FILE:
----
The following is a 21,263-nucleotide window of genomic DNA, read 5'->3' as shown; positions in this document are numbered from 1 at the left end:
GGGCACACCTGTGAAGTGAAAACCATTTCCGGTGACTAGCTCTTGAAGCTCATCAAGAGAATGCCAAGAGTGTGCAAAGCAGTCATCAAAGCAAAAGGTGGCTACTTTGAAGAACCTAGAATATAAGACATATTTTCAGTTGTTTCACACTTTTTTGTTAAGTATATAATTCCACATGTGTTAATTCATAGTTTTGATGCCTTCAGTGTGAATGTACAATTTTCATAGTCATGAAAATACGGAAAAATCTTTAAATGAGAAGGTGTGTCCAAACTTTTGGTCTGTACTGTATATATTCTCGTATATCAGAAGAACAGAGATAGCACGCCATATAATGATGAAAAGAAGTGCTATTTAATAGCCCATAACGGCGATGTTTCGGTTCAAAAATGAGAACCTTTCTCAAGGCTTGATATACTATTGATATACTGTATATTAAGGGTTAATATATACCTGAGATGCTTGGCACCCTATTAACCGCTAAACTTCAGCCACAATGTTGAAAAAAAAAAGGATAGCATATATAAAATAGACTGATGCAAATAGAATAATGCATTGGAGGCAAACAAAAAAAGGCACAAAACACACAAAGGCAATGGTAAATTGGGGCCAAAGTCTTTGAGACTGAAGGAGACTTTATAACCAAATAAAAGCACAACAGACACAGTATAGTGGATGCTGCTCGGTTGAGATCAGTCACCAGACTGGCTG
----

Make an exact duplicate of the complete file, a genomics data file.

The following is a 21,263-nucleotide window of genomic DNA, read 5'->3' as shown; positions in this document are numbered from 1 at the left end:
GGGCACACCTGTGAAGTGAAAACCATTTCCGGTGACTAGCTCTTGAAGCTCATCAAGAGAATGCCAAGAGTGTGCAAAGCAGTCATCAAAGCAAAAGGTGGCTACTTTGAAGAACCTAGAATATAAGACATATTTTCAGTTGTTTCACACTTTTTTGTTAAGTATATAATTCCACATGTGTTAATTCATAGTTTTGATGCCTTCAGTGTGAATGTACAATTTTCATAGTCATGAAAATACGGAAAAATCTTTAAATGAGAAGGTGTGTCCAAACTTTTGGTCTGTACTGTATATATTCTCGTATATCAGAAGAACAGAGATAGCACGCCATATAATGATGAAAAGAAGTGCTATTTAATAGCCCATAACGGCGATGTTTCGGTTCAAAAATGAGAACCTTTCTCAAGGCTTGATATACTATTGATATACTGTATATTAAGGGTTAATATATACCTGAGATGCTTGGCACCCTATTAACCGCTAAACTTCAGCCACAATGTTGAAAAAAAAAAGGATAGCATATATAAAATAGACTGATGCAAATAGAATAATGCATTGGAGGCAAACAAAAAAAGGCACAAAACACACAAAGGCAATGGTAAATTGGGGCCAAAGTCTTTGAGACTGAAGGAGACTTTATAACCAAATAAAAGCACAACAGACACAGTATAGTGGATGCTGCTCGGTTGAGATCAGTCACCAGACTGGCTG